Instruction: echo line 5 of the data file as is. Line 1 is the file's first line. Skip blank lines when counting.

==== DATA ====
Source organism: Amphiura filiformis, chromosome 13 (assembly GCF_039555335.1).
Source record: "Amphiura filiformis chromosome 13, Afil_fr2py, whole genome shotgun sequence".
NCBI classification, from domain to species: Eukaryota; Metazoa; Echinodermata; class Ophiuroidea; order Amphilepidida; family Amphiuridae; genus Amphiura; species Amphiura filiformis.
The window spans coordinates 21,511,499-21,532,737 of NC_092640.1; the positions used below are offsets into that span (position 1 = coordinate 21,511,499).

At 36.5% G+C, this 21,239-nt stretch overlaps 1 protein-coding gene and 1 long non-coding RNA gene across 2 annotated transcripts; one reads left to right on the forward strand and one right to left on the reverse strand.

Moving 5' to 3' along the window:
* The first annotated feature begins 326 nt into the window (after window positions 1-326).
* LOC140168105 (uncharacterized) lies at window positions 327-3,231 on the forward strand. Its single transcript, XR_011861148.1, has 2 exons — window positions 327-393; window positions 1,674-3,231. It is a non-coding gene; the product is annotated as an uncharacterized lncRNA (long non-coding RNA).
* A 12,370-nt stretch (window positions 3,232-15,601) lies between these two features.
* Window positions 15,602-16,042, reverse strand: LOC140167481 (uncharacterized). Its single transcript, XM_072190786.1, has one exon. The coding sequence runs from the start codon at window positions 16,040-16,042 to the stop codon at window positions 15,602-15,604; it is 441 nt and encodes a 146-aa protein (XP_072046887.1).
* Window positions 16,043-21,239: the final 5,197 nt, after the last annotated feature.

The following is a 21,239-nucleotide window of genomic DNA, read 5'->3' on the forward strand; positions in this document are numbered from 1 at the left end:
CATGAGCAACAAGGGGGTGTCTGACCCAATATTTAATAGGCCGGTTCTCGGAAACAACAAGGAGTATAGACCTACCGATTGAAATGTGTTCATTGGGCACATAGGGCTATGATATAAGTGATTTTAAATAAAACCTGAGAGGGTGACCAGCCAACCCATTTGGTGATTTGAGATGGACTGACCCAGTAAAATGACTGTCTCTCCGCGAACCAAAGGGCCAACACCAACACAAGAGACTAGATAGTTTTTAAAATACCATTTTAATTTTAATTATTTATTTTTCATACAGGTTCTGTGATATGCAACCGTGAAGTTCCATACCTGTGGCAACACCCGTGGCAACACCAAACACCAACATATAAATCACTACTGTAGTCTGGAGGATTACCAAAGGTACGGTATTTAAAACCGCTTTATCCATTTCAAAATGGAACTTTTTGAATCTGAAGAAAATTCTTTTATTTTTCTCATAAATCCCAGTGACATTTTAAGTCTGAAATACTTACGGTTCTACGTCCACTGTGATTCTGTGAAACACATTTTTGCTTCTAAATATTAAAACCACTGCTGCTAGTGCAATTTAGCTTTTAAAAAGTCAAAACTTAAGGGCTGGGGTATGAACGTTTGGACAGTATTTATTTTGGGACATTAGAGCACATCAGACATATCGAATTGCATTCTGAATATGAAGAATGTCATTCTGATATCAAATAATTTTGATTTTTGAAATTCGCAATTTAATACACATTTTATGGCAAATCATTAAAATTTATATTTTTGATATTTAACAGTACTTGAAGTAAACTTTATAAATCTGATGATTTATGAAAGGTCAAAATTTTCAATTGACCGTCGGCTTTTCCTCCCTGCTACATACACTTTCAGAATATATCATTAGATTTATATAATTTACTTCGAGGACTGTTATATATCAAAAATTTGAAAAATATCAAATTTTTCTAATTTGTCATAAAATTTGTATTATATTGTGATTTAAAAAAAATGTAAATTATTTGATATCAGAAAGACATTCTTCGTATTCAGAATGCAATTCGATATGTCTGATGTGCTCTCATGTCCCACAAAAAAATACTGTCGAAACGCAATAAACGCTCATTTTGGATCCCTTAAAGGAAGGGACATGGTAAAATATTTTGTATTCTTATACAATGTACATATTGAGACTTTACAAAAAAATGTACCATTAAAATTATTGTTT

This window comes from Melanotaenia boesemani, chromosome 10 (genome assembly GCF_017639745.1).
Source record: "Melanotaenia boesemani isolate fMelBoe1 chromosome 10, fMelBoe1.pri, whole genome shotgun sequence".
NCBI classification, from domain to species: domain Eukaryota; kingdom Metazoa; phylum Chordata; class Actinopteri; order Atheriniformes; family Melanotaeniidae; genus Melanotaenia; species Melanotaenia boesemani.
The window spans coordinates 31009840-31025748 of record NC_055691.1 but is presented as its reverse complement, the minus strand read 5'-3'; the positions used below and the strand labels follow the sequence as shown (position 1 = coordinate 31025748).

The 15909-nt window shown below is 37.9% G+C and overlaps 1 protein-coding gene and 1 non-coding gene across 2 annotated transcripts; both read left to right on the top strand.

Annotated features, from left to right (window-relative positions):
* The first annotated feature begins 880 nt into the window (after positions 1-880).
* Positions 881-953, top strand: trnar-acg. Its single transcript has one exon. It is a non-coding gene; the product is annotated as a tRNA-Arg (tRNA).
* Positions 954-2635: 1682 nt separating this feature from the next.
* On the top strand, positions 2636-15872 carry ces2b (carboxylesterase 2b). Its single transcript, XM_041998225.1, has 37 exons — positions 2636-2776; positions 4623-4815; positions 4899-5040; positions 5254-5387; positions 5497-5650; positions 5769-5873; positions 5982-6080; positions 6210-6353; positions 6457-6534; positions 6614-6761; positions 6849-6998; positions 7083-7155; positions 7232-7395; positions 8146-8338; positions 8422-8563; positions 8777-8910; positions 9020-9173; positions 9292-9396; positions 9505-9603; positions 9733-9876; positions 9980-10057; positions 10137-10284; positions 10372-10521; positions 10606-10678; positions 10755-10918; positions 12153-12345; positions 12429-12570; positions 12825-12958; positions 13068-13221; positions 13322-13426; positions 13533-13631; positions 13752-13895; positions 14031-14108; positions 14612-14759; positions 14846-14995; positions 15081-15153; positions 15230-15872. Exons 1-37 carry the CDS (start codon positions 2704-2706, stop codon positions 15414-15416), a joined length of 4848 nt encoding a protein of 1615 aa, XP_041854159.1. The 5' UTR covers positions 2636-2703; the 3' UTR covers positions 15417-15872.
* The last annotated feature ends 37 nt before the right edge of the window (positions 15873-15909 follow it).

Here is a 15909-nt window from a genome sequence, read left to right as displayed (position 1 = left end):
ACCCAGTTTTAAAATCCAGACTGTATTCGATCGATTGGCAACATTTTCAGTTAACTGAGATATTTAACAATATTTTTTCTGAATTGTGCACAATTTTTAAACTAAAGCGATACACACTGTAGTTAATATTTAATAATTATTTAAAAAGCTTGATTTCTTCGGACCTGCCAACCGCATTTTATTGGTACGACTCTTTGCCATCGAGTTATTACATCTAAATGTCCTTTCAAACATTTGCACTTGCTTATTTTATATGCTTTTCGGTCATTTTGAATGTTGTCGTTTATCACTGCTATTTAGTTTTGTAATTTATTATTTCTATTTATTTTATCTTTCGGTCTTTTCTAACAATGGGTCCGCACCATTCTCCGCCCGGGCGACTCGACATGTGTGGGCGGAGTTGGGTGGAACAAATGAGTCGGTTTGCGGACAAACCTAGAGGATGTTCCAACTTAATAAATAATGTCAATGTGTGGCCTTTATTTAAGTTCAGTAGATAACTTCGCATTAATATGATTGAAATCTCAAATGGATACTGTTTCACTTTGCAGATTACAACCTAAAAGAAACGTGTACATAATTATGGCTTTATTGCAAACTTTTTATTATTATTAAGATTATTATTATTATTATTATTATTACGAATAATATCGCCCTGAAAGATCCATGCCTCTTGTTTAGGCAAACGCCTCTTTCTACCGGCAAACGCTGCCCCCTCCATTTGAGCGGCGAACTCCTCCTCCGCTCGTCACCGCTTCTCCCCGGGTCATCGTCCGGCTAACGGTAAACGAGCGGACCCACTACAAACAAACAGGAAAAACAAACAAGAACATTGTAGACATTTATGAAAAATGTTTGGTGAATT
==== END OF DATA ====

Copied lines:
At 36.5% G+C, this 21,239-nt stretch overlaps 1 protein-coding gene and 1 long non-coding RNA gene across 2 annotated transcripts; one reads left to right on the forward strand and one right to left on the reverse strand.